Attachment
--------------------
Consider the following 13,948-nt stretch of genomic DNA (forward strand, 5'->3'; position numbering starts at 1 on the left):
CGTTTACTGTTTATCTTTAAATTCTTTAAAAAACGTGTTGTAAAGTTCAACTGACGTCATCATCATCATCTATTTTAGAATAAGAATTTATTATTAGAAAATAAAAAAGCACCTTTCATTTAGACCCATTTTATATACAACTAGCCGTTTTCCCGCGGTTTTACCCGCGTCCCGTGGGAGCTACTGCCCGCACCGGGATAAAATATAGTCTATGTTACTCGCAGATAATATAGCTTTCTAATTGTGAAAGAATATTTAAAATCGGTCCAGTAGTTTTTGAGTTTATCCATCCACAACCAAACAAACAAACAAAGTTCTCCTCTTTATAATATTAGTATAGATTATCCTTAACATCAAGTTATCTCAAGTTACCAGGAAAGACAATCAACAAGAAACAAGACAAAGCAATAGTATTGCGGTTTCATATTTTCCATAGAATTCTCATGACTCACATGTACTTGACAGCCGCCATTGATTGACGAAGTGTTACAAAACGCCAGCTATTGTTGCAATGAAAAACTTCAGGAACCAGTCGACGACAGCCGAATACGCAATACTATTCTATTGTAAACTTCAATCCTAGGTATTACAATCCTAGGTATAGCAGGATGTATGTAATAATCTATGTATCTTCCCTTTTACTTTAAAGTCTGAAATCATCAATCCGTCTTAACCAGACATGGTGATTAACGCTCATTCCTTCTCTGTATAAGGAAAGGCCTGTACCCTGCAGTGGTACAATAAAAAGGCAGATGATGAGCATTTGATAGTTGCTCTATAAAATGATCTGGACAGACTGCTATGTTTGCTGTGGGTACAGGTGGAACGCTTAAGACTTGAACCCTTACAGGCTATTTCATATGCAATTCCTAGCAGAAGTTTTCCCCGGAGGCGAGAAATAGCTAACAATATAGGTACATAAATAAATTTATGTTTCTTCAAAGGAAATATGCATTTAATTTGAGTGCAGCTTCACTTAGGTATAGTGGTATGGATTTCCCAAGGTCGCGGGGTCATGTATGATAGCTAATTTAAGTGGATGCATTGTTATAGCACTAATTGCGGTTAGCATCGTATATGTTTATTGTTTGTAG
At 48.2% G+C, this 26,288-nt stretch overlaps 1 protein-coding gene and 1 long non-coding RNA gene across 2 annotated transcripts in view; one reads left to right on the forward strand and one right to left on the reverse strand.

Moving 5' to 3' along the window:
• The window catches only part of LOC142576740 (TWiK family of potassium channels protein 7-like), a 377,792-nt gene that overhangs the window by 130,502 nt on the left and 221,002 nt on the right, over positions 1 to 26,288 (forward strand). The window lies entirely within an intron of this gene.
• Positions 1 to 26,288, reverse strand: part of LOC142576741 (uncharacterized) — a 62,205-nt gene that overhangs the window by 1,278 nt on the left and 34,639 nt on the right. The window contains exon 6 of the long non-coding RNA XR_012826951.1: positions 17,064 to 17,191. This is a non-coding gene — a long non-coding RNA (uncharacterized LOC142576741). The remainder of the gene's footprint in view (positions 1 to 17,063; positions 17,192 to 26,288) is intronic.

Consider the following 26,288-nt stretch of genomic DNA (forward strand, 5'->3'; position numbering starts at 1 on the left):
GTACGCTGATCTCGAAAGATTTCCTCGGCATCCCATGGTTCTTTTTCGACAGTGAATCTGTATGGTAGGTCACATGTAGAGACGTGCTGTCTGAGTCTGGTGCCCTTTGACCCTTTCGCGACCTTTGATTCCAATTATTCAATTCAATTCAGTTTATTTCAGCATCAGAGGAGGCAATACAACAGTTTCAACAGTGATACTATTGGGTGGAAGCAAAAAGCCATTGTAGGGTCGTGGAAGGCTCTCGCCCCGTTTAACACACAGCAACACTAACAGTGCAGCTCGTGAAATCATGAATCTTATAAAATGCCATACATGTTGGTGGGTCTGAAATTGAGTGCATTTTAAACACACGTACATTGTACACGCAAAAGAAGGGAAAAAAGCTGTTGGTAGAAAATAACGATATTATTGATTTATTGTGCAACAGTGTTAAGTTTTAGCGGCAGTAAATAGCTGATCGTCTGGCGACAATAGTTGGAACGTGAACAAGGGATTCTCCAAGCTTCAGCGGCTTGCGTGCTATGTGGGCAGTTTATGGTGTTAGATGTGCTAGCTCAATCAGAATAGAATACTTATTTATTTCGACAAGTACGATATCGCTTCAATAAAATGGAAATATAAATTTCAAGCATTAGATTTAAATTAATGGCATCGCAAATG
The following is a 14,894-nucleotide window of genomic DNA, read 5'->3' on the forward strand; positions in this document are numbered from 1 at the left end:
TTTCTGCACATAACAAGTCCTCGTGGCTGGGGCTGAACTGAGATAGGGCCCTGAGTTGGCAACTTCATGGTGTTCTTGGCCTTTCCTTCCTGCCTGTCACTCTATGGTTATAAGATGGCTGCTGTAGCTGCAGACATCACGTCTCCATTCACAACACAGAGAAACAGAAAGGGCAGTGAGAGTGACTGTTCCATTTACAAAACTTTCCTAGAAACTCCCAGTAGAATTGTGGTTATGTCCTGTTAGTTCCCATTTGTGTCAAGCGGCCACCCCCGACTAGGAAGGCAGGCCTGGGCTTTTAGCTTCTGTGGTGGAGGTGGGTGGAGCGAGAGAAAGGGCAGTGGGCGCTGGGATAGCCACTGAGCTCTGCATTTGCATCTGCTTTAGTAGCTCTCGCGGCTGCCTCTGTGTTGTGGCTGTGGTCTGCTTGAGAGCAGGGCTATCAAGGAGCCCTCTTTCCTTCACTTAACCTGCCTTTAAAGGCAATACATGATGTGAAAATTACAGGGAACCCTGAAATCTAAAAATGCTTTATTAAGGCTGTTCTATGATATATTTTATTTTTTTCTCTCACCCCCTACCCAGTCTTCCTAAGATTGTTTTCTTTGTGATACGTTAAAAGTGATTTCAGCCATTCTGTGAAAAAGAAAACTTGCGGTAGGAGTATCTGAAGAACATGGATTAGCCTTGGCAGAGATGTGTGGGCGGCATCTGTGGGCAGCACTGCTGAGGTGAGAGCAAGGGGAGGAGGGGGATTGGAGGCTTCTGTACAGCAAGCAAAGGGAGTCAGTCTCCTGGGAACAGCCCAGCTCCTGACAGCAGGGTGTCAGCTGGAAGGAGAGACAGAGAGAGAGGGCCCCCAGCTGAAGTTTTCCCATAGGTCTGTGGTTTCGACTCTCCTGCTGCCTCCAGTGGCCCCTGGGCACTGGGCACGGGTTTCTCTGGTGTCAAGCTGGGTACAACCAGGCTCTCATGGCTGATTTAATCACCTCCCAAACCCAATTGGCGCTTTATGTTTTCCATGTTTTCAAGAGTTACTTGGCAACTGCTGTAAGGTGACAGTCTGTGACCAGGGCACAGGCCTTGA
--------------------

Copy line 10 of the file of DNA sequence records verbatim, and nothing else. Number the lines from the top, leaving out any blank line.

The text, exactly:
TTTCTGCACATAACAAGTCCTCGTGGCTGGGGCTGAACTGAGATAGGGCCCTGAGTTGGCAACTTCATGGTGTTCTTGGCCTTTCCTTCCTGCCTGTCACTCTATGGTTATAAGATGGCTGCTGTAGCTGCAGACATCACGTCTCCATTCACAACACAGAGAAACAGAAAGGGCAGTGAGAGTGACTGTTCCATTTACAAAACTTTCCTAGAAACTCCCAGTAGAATTGTGGTTATGTCCTGTTAGTTCCCATTTGTGTCAAGCGGCCACCCCCGACTAGGAAGGCAGGCCTGGGCTTTTAGCTTCTGTGGTGGAGGTGGGTGGAGCGAGAGAAAGGGCAGTGGGCGCTGGGATAGCCACTGAGCTCTGCATTTGCATCTGCTTTAGTAGCTCTCGCGGCTGCCTCTGTGTTGTGGCTGTGGTCTGCTTGAGAGCAGGGCTATCAAGGAGCCCTCTTTCCTTCACTTAACCTGCCTTTAAAGGCAATACATGATGTGAAAATTACAGGGAACCCTGAAATCTAAAAATGCTTTATTAAGGCTGTTCTATGATATATTTTATTTTTTTCTCTCACCCCCTACCCAGTCTTCCTAAGATTGTTTTCTTTGTGATACGTTAAAAGTGATTTCAGCCATTCTGTGAAAAAGAAAACTTGCGGTAGGAGTATCTGAAGAACATGGATTAGCCTTGGCAGAGATGTGTGGGCGGCATCTGTGGGCAGCACTGCTGAGGTGAGAGCAAGGGGAGGAGGGGGATTGGAGGCTTCTGTACAGCAAGCAAAGGGAGTCAGTCTCCTGGGAACAGCCCAGCTCCTGACAGCAGGGTGTCAGCTGGAAGGAGAGACAGAGAGAGAGGGCCCCCAGCTGAAGTTTTCCCATAGGTCTGTGGTTTCGACTCTCCTGCTGCCTCCAGTGGCCCCTGGGCACTGGGCACGGGTTTCTCTGGTGTCAAGCTGGGTACAACCAGGCTCTCATGGCTGATTTAATCACCTCCCAAACCCAATTGGCGCTTTATGTTTTCCATGTTTTCAAGAGTTACTTGGCAACTGCTGTAAGGTGACAGTCTGTGACCAGGGCACAGGCCTTGA